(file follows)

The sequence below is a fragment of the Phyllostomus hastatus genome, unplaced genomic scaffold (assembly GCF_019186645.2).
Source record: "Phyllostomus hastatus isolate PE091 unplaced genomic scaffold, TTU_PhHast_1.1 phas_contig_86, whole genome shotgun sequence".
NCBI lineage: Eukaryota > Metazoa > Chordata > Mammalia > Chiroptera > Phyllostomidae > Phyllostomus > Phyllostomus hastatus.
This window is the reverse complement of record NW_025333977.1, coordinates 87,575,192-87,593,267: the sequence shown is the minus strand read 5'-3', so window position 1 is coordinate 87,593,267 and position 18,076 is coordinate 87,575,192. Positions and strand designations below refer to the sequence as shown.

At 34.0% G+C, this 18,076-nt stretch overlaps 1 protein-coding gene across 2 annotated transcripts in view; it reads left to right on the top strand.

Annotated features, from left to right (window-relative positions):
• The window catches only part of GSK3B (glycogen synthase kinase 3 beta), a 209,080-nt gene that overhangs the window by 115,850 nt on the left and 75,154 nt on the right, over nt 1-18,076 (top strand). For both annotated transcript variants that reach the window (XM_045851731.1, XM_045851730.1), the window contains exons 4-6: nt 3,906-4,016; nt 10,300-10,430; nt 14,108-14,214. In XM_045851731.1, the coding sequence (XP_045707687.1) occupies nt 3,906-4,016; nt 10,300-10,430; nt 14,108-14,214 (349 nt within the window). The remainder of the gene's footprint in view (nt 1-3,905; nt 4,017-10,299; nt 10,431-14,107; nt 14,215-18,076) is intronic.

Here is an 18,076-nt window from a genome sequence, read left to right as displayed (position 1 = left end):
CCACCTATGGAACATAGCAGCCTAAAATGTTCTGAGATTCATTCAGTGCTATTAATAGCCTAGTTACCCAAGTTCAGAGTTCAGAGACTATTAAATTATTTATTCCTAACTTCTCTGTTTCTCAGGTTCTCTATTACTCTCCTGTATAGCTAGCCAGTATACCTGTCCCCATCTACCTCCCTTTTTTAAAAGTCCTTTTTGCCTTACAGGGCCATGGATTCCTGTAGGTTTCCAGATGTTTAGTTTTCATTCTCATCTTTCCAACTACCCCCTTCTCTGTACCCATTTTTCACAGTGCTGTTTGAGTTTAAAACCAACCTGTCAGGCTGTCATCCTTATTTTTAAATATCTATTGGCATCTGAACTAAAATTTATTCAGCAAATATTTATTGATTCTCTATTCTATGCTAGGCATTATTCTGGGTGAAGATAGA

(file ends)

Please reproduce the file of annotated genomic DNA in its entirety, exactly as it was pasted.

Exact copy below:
The sequence below is a fragment of the Phyllostomus hastatus genome, unplaced genomic scaffold (assembly GCF_019186645.2).
Source record: "Phyllostomus hastatus isolate PE091 unplaced genomic scaffold, TTU_PhHast_1.1 phas_contig_86, whole genome shotgun sequence".
NCBI lineage: Eukaryota > Metazoa > Chordata > Mammalia > Chiroptera > Phyllostomidae > Phyllostomus > Phyllostomus hastatus.
This window is the reverse complement of record NW_025333977.1, coordinates 87,575,192-87,593,267: the sequence shown is the minus strand read 5'-3', so window position 1 is coordinate 87,593,267 and position 18,076 is coordinate 87,575,192. Positions and strand designations below refer to the sequence as shown.

At 34.0% G+C, this 18,076-nt stretch overlaps 1 protein-coding gene across 2 annotated transcripts in view; it reads left to right on the top strand.

Annotated features, from left to right (window-relative positions):
• The window catches only part of GSK3B (glycogen synthase kinase 3 beta), a 209,080-nt gene that overhangs the window by 115,850 nt on the left and 75,154 nt on the right, over nt 1-18,076 (top strand). For both annotated transcript variants that reach the window (XM_045851731.1, XM_045851730.1), the window contains exons 4-6: nt 3,906-4,016; nt 10,300-10,430; nt 14,108-14,214. In XM_045851731.1, the coding sequence (XP_045707687.1) occupies nt 3,906-4,016; nt 10,300-10,430; nt 14,108-14,214 (349 nt within the window). The remainder of the gene's footprint in view (nt 1-3,905; nt 4,017-10,299; nt 10,431-14,107; nt 14,215-18,076) is intronic.

Here is an 18,076-nt window from a genome sequence, read left to right as displayed (position 1 = left end):
CCACCTATGGAACATAGCAGCCTAAAATGTTCTGAGATTCATTCAGTGCTATTAATAGCCTAGTTACCCAAGTTCAGAGTTCAGAGACTATTAAATTATTTATTCCTAACTTCTCTGTTTCTCAGGTTCTCTATTACTCTCCTGTATAGCTAGCCAGTATACCTGTCCCCATCTACCTCCCTTTTTTAAAAGTCCTTTTTGCCTTACAGGGCCATGGATTCCTGTAGGTTTCCAGATGTTTAGTTTTCATTCTCATCTTTCCAACTACCCCCTTCTCTGTACCCATTTTTCACAGTGCTGTTTGAGTTTAAAACCAACCTGTCAGGCTGTCATCCTTATTTTTAAATATCTATTGGCATCTGAACTAAAATTTATTCAGCAAATATTTATTGATTCTCTATTCTATGCTAGGCATTATTCTGGGTGAAGATAGA